The 1972 old boys of Opoku Ware School have handed over a fully-refurbished auditorium to their alma mater.
The ¢500,000 facility is a major project spearheaded by the group in celebration of its Golden Jubilee anniversary after exiting the school.
Known as the Burgess Hall, the auditorium was named after the first headmaster of the school, Reverend Father Francis Burgess, for his tremendous contributions to the spiritual and social upbringing of the students.
The auditorium would serve as an additional mass gathering facility for academic and religious activities by students and the management of the school.
Project Coordinator, Katakyie George Dapaah, described it as an honour the opportunity to give back to their alma mater, especially renovating a facility that was built in honour of a phenomenal figure of the school.
He believes the refurbished auditorium would shine more light on the reputation of the first headmaster of the school.
“This building is of great significance to us. When we came to school 50 years ago. It served as the dining hall, and for entertainment purposes. But after some years, the building wasn’t living up to its name and reputation as an assembly hall.
“So, we felt it was a focal point. We feel proud the Headmaster led the way for us. So this is in a way to enhance his name and something that befits the status of the first headmaster of the school,” he said.
The hall has installed fans, a public address system, projector, washrooms and 300 customised chairs for convenient mass gatherings.
The headmaster, Rev. Fr. Stephen Owusu Sekyere, is optimistic the facility would ease student gatherings.
“This is the block we can gather. The rest of our assembly halls are under renovation. Because we are so many when we gather, some of the students sit outside the auditorium. We no longer have to go take the PA system in and out of the hall.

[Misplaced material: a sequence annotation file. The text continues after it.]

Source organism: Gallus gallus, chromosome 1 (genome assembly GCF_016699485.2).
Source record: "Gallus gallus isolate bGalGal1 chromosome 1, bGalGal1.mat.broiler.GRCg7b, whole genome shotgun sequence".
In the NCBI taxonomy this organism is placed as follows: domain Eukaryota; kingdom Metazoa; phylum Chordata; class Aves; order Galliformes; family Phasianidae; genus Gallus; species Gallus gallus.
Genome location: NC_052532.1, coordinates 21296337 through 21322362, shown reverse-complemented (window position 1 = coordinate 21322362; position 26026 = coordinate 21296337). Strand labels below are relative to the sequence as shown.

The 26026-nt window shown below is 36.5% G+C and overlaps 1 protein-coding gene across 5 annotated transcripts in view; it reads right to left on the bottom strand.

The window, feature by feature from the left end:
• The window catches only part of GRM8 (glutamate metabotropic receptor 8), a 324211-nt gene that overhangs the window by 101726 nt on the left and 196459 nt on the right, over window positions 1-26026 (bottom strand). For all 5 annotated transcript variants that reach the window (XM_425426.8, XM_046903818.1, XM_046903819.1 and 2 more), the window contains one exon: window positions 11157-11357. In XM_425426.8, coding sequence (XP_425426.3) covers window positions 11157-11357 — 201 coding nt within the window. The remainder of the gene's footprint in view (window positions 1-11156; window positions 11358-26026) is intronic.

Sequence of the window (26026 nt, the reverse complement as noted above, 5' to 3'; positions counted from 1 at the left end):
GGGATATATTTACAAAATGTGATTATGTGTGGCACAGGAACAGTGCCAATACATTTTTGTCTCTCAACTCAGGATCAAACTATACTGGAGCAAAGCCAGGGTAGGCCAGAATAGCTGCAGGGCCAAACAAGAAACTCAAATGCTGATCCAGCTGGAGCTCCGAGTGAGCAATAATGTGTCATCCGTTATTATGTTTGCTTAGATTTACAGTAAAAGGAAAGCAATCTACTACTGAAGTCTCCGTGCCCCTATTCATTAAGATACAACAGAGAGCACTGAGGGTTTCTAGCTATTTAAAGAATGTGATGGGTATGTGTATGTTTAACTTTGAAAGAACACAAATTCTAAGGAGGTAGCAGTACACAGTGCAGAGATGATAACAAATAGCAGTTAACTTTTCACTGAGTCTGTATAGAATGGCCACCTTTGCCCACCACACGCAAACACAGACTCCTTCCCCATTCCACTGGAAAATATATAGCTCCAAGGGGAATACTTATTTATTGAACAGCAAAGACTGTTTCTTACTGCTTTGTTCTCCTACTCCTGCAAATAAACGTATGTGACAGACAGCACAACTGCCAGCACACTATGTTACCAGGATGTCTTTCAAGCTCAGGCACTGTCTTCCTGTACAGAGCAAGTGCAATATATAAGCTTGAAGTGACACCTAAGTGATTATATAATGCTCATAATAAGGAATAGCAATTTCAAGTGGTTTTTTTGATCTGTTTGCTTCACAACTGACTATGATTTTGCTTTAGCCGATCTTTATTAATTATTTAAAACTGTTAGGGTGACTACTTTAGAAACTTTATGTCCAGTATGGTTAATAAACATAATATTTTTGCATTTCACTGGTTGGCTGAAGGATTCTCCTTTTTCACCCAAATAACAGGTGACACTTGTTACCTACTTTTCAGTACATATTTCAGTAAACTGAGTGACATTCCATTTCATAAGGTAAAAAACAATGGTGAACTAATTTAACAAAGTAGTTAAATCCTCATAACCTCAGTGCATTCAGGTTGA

“It’s going to help us with teaching and learning and I hope this will help with the academic outcomes of the school,” he said.
He called on the government and other year groups to expedite the completion of stalled projects at the school, including a larger assembly and a teachers’ bungalow.
Rev. Fr. Owusu Sekyere revealed the auditorium currently serving as an assembly ground cannot accommodate the over 4,000 student populace.
He also indicated building more housing facilities for teachers would attract more teachers to the school and facilitate teaching and learning for academic excellence.
“We want the ones that we have to be completed. Most of the blocks we have in the school are not completed. The government should come and complete it for us.
“They should also wall the school. The northern part which shares a border with St. Hubert is not walled. It has to be done so it can provide security for the students,” he said.
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